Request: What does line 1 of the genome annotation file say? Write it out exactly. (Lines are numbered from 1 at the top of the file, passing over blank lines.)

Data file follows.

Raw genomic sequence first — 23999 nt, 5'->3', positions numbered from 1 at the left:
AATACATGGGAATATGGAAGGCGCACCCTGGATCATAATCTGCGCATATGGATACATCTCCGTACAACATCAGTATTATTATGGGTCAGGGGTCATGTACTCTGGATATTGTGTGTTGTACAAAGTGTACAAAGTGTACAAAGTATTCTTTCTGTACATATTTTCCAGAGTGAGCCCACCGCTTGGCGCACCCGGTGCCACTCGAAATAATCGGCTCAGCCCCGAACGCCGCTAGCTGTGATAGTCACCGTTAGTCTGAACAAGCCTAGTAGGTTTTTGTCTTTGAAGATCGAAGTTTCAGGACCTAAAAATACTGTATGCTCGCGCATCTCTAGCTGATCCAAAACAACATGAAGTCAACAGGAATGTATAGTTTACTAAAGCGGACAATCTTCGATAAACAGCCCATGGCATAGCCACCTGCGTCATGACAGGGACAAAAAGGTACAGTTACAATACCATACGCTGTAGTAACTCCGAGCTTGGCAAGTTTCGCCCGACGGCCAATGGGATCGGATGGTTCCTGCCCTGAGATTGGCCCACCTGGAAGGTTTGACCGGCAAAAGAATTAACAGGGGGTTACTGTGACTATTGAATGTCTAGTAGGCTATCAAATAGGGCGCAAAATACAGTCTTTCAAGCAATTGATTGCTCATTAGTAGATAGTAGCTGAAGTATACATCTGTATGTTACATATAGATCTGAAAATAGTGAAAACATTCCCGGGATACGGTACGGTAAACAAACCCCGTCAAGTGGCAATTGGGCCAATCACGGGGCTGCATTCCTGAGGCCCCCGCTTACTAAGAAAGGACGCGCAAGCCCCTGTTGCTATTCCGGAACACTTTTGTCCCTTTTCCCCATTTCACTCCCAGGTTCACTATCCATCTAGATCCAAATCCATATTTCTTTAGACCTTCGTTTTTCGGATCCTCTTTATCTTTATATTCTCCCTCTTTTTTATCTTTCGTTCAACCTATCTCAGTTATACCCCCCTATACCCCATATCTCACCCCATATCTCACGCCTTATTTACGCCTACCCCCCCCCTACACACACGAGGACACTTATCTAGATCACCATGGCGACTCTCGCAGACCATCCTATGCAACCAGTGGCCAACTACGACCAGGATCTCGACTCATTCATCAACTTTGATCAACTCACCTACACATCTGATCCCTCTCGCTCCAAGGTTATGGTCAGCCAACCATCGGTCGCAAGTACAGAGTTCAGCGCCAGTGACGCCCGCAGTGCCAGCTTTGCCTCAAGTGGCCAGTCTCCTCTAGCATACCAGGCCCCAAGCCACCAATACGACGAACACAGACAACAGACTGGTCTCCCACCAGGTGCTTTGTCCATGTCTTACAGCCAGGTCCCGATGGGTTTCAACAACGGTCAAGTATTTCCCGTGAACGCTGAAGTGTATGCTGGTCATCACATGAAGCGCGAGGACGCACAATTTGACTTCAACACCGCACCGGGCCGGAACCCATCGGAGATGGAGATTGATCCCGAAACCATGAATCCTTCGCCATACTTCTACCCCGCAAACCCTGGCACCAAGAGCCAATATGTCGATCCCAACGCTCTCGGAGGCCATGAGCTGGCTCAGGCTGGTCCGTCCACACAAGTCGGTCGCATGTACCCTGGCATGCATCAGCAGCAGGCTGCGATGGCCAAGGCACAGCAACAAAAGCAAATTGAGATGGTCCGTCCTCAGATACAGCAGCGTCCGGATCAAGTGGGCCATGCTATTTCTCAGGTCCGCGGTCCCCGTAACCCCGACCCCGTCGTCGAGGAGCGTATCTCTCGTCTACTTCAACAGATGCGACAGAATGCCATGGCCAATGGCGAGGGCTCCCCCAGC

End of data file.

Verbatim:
Raw genomic sequence first — 23999 nt, 5'->3', positions numbered from 1 at the left: